Experts urge Canadians to take part in earthquake drill Oct. 15

MONTREAL — Get ready for the Great Shakeout.

On Thursday, drills in British Columbia and Quebec will provide people with the opportunity to learn how to be safer during earthquakes.

B.C. organizers say 750,000 people have registered for that province’s  event, which will see participants drop to the ground at 10:15 a.m. local time, take cover by getting under a table or desk and hold on for about 60 to 90 seconds.

The exercise, which happens yearly on the third Thursday in October, was first held in British Columbia in 2011.

Alison Bird, a seismologist with Natural Resources Canada, is urging Canadians to take steps to prepare for an earthquake  — not just in southwestern B.C. where there’s a high risk  — but across the country.

Bird says some groups in Ontario will also be doing the drill, but it is not provincewide.  

She stresses the worst thing a person can do is to run through a building when a quake hits.

“When you’re in a stressful situation your brain is not functioning properly so your body wants to do the instinctive thing, which is to run,” she said, adding that the most dangerous place to be is just around the outside of a building.

Bird says people need to be taught to drop, find cover and hold on if an earthquake hits.

“It’s really important to create that muscle memory so that you do the right thing in an earthquake,” she said.  

Over the centuries, earthquakes in Canada have claimed at least 30 lives, with most of them victims of a tsunami that hit Newfoundland in 1929.

People living on Moresby Island, off the B.C. mainland, have been coping with their share of earthquakes over the years.

Bill Beldessi, the director of Moresby Island regional district, remembers the 2012 quake in the Haida Gwaii region that measured 7.8 on the Richter scale.

“It was probably one of the worst one since I’ve lived here,” he said in an interview from Sandspit, B.C.

“I was in bed and I noticed the light fixtures started making noises and a few things dropped off the wall and then a couple of aftershocks happened within five minutes.”

Beldessi, 66, says everyone headed for higher ground.

That threat of massive tidal waves also prompted the community to pull together and set up an emergency centre.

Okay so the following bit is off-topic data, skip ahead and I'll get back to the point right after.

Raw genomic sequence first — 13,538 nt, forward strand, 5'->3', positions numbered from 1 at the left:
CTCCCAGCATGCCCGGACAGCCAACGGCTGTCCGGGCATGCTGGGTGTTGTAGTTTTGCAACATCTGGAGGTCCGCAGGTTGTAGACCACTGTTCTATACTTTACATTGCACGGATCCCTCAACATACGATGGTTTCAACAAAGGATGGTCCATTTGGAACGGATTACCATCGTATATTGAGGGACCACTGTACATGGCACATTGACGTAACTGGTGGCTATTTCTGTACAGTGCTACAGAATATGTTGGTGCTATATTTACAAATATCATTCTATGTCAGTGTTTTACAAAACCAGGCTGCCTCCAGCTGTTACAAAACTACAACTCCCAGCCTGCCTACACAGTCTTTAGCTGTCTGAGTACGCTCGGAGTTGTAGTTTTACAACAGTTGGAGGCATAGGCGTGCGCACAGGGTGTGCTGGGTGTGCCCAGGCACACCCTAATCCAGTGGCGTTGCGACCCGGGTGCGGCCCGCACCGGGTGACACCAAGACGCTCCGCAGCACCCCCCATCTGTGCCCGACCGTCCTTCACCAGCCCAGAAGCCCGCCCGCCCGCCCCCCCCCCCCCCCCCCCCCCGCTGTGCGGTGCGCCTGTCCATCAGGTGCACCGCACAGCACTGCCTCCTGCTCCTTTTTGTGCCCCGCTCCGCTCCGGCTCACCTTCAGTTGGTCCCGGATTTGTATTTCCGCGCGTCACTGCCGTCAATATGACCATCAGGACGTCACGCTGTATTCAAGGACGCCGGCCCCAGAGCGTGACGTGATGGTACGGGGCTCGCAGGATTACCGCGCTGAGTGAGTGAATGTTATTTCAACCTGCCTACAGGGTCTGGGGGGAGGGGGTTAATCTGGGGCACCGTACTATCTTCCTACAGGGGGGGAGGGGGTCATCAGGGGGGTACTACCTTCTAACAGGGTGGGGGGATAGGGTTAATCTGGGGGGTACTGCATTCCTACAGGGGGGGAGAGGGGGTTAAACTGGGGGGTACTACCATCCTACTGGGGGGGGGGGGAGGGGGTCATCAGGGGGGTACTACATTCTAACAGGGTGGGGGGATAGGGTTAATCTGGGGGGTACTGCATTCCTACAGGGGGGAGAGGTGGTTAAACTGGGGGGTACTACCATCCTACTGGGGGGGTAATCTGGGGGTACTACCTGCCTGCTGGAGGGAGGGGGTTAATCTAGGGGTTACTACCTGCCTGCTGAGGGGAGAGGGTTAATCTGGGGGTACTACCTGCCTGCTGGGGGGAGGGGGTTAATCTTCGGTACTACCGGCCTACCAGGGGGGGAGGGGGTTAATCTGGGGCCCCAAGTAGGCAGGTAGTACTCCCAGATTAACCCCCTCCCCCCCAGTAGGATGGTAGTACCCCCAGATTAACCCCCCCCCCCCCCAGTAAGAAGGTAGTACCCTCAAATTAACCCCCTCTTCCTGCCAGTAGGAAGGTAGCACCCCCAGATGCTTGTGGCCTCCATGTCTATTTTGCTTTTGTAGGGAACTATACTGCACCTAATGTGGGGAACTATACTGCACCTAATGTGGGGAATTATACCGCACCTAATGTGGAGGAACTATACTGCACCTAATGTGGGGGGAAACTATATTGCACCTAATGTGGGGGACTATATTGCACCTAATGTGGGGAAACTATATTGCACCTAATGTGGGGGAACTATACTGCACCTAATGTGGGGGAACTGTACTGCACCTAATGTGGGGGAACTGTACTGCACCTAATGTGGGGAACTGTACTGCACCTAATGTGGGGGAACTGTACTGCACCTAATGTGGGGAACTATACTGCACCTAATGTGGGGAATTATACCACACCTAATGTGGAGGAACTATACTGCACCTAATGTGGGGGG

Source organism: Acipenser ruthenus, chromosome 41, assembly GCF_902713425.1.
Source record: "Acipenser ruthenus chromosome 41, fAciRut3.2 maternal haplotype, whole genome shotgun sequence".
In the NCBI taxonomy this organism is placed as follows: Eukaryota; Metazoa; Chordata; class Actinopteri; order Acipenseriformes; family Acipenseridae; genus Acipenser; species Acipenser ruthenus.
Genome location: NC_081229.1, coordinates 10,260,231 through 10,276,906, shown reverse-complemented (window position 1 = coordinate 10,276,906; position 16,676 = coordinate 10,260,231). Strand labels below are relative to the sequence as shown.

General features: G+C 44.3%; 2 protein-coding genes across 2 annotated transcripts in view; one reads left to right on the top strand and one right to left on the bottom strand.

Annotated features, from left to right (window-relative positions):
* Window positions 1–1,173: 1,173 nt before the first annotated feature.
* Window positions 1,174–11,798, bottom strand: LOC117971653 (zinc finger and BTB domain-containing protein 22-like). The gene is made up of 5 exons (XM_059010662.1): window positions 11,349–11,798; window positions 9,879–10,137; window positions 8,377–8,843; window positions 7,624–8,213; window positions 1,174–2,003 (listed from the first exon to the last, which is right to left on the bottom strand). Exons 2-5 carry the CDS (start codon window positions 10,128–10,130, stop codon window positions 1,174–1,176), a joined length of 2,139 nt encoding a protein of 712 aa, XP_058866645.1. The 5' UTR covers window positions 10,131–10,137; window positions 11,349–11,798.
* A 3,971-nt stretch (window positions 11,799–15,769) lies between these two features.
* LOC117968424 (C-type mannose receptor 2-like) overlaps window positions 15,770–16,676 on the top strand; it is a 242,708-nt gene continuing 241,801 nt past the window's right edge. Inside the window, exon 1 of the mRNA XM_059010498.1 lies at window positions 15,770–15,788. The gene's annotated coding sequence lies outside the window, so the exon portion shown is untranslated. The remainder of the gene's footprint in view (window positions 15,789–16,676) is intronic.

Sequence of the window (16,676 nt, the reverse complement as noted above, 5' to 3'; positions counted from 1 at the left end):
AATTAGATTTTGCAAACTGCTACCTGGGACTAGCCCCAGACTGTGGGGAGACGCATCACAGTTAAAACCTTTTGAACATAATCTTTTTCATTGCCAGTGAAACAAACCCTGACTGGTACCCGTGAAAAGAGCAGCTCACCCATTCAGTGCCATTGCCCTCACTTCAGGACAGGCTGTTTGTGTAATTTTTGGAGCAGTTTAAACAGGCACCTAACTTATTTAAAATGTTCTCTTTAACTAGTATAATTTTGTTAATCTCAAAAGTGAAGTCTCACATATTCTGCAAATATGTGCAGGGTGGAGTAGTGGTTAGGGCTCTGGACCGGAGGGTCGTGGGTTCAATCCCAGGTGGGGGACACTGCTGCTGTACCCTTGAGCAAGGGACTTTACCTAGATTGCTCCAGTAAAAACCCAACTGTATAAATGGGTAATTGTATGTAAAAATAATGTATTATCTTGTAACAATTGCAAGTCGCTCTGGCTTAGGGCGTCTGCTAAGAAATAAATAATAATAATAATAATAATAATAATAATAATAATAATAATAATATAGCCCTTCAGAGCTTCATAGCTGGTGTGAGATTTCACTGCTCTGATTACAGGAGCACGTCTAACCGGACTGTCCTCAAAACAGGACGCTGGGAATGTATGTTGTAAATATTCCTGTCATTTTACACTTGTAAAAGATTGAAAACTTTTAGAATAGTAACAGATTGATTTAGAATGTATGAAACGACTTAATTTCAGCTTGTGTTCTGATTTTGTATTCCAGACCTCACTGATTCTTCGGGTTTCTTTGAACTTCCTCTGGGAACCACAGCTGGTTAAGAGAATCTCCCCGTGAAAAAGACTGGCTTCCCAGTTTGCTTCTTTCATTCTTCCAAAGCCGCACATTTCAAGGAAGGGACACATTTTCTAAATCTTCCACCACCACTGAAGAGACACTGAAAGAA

“That’s what we’re doing right now,” he said. ”We have a tsunami centre up in the hills and it’s full stocked.

“As far as the big one, who knows when it’s going to come — we don’t lay awake worrying about it.

“We constantly have earth tremors here so it’s not a big deal when we get something around three-and-a half or (magnitude) four. It’s normal.”

Bird says people living in Victoria have a one-in-three chance of experiencing a damaging earthquake over the next 50 years.

For Vancouver, there’s a one-in-five chance.   

The danger is lower in the B.C. Interior, but Bird cautions ”there’s nowhere that has zero hazard for earthquakes.”

The hazard decreases further inland and while provinces like Saskatchewan and Manitoba can experience quakes, the threat there is low.

Bird says there are approximately 4,000 earthquakes a year in the West and about another 2,000 in the East.

“So it’s a very active country for earthquakes. . . we really have to try to get people to recognize that that’s the case.”

Her colleague, Maurice Lamontagne, who monitors Eastern Canada, says there are three active seismic zones in Quebec.

He says 60 earthquakes are registered yearly in the west Quebec region, which includes the Laurentians, Montreal, Ottawa and eastern Ontario. 

Another seismic zone is the Charlevoix region northeast of Quebec City where two children died in an 1866 quake.

The third seismic zone in Quebec is the Lower St-Lawrence region and Lamontagne says it’s mainly under the river that the 60 yearly quakes are produced.

The seismologist adds that neighbouring New Brunswick has had its share of quakes and continues to register small ones.

Lamontagne warns there could be a repeat of the 7.2 earthquake off the Grand Banks of Newfoundland that was followed by a tsunami. It killed 28 people as waves carried away several villages in the Burin Peninsula.

“Absolutely!, there could be earthquakes that could cause tsunamis like that one,” he said in an interview.

 

 

     

 

   

 

Peter Rakobowchuk, The Canadian Press

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